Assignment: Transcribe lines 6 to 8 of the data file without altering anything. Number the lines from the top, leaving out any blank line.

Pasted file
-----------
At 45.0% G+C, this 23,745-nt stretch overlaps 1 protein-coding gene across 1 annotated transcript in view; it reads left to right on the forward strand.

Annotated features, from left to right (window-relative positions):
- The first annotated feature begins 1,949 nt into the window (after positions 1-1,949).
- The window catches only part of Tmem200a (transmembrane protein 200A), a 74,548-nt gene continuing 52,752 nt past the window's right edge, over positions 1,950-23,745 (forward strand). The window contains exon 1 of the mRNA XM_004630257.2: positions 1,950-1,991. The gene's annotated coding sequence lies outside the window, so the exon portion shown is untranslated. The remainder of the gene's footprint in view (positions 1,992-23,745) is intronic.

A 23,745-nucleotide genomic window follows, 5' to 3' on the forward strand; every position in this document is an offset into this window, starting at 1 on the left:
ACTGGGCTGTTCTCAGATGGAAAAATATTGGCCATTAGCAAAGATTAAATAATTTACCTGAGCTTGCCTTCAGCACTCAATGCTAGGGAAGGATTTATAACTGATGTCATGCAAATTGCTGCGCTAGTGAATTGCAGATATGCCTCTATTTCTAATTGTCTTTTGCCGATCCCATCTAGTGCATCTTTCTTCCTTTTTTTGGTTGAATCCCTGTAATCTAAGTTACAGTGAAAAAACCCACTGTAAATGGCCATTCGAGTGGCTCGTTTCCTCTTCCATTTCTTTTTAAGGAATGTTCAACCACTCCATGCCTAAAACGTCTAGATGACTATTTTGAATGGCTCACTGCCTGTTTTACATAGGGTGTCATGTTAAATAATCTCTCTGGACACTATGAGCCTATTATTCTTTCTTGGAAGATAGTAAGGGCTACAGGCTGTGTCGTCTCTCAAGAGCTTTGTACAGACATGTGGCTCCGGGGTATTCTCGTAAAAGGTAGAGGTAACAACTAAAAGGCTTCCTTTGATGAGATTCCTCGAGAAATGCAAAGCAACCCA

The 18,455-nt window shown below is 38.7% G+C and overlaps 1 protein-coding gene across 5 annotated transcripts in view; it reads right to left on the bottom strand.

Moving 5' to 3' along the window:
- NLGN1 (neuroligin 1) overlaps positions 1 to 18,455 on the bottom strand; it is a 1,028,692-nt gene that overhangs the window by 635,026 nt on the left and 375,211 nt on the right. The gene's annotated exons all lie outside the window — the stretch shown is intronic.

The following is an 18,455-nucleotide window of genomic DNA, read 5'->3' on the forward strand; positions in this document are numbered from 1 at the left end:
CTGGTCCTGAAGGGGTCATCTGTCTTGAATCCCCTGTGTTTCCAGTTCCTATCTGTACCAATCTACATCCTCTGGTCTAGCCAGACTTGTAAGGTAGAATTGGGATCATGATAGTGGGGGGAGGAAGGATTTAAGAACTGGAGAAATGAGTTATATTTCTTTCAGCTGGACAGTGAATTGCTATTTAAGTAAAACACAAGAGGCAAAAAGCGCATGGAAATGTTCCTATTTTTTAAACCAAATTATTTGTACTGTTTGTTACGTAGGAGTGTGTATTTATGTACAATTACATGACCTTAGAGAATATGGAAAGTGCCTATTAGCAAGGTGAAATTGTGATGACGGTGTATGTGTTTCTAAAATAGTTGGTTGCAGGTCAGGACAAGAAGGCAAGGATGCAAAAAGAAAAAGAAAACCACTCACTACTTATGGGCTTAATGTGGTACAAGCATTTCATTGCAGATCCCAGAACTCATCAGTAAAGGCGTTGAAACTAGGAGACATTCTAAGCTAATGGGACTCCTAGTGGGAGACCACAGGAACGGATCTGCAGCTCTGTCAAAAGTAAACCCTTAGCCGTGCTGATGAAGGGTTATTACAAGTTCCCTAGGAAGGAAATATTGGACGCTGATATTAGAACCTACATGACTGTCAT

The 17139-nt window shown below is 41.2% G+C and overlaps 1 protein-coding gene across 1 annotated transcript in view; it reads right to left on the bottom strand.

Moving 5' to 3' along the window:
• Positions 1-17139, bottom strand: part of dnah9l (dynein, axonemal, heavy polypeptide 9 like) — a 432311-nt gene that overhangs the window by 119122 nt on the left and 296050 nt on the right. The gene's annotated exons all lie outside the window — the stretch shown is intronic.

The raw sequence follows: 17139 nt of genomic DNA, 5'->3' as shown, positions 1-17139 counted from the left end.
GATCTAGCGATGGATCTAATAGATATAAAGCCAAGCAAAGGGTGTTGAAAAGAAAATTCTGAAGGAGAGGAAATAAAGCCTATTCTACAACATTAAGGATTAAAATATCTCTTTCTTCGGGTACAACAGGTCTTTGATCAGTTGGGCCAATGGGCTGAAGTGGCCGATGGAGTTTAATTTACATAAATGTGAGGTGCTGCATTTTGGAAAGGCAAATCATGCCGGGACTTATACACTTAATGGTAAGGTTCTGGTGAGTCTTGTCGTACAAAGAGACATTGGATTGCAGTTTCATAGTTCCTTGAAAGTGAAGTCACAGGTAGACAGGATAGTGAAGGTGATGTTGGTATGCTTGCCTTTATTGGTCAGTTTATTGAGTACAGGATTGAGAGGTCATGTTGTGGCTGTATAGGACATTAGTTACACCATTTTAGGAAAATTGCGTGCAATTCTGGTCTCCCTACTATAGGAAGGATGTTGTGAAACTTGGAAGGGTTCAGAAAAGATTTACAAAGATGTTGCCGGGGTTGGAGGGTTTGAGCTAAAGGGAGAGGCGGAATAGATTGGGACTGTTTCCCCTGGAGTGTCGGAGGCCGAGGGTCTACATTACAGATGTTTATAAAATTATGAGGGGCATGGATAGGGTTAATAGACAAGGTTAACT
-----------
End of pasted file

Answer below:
ACTGGGCTGTTCTCAGATGGAAAAATATTGGCCATTAGCAAAGATTAAATAATTTACCTGAGCTTGCCTTCAGCACTCAATGCTAGGGAAGGATTTATAACTGATGTCATGCAAATTGCTGCGCTAGTGAATTGCAGATATGCCTCTATTTCTAATTGTCTTTTGCCGATCCCATCTAGTGCATCTTTCTTCCTTTTTTTGGTTGAATCCCTGTAATCTAAGTTACAGTGAAAAAACCCACTGTAAATGGCCATTCGAGTGGCTCGTTTCCTCTTCCATTTCTTTTTAAGGAATGTTCAACCACTCCATGCCTAAAACGTCTAGATGACTATTTTGAATGGCTCACTGCCTGTTTTACATAGGGTGTCATGTTAAATAATCTCTCTGGACACTATGAGCCTATTATTCTTTCTTGGAAGATAGTAAGGGCTACAGGCTGTGTCGTCTCTCAAGAGCTTTGTACAGACATGTGGCTCCGGGGTATTCTCGTAAAAGGTAGAGGTAACAACTAAAAGGCTTCCTTTGATGAGATTCCTCGAGAAATGCAAAGCAACCCA

The 18,455-nt window shown below is 38.7% G+C and overlaps 1 protein-coding gene across 5 annotated transcripts in view; it reads right to left on the bottom strand.

Moving 5' to 3' along the window: